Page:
Jaguars are known to eat deer, peccary, crocodiles, snakes, monkeys, deer, sloths, tapirs, turtles, eggs, frogs, fish and anything else they can catch.

Jaguar, 4-5 years old, female, big. Photographed via camera trap, walking in our finca. ESSE, to be / SUM, I Am, I Exist

The population of Jaguars in Costa Rica dwindles to the point of being deemed unworthy of recognition by corporate protectors of big cats. The time and money
Down from 300 to 40 individual creatures. No good news. No news is not good news.


late 14c., from Old French conserver (9c.), from Latin conservare “to keep, preserve, keep intact, guard,” from com-, intensive prefix (see com-), + servare “keep watch, maintain” (see observe). Related: Conserved; conserving. As a noun (often conserves) from late 14c.

The root “ser”
From Latin sedēre, present active infinitive of sedeō (“I sit, I reside”). However, many of the forms derive from Vulgar Latin essere, from Latin esse, sum.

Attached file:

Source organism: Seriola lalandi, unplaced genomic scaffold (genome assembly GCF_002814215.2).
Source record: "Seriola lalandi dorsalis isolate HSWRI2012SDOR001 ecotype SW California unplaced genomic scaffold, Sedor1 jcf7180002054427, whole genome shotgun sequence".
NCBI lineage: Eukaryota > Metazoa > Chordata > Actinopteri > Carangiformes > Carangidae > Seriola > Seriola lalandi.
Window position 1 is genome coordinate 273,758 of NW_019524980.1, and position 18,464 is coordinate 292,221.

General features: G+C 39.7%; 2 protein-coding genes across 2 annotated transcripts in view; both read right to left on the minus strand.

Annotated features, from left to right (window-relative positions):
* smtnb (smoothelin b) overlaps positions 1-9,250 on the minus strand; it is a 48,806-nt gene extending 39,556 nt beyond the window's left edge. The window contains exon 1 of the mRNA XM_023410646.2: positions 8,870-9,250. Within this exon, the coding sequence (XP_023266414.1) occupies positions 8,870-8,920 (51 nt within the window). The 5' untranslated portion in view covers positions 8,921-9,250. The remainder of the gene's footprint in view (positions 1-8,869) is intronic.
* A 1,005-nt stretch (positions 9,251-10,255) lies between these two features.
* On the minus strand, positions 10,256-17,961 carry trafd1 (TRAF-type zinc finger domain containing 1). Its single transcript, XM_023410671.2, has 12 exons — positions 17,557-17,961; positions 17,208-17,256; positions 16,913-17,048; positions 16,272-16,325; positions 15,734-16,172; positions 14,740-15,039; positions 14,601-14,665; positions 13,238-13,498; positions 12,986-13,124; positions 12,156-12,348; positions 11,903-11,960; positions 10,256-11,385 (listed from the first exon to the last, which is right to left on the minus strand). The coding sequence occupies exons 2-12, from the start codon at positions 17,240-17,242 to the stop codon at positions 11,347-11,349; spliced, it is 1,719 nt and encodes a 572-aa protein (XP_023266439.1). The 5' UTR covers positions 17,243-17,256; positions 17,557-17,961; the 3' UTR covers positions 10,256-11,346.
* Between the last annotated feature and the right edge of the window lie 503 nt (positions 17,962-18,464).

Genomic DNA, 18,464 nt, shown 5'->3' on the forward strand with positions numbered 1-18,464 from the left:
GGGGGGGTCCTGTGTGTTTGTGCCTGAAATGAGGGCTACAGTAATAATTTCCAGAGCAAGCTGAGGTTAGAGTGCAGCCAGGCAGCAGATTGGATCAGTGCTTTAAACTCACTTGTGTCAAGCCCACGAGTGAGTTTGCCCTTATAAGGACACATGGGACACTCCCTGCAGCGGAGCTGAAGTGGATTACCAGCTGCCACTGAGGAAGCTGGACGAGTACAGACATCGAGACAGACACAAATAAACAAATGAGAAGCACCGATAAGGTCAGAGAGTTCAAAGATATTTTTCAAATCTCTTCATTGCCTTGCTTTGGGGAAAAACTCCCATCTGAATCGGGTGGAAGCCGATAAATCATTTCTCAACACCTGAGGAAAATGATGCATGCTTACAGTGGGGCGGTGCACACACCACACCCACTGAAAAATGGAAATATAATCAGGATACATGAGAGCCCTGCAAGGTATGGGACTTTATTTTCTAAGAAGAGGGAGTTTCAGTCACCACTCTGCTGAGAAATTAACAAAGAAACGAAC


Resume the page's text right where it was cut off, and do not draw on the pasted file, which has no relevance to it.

SPANISH FUERE: relating to or denoting a mood of verbs expressing what is imagined or wished or possible.

esse, sum: To Be

TOM KAPLAN, BILLIONAIRE KING OF BIG CATS: unfortuately he mainly funds Panthera and the head of that ngo thinks Osa is to small to bother with for cats and can not be convinced otherwise

In the jungle, she was not the king. She prowled there merely to exist. She was an existence. She existed. “I’ll be hungry when I come back.”

He couldn’t sleep all night long on account of fear.
She said, “Let’s eat what I have caught.”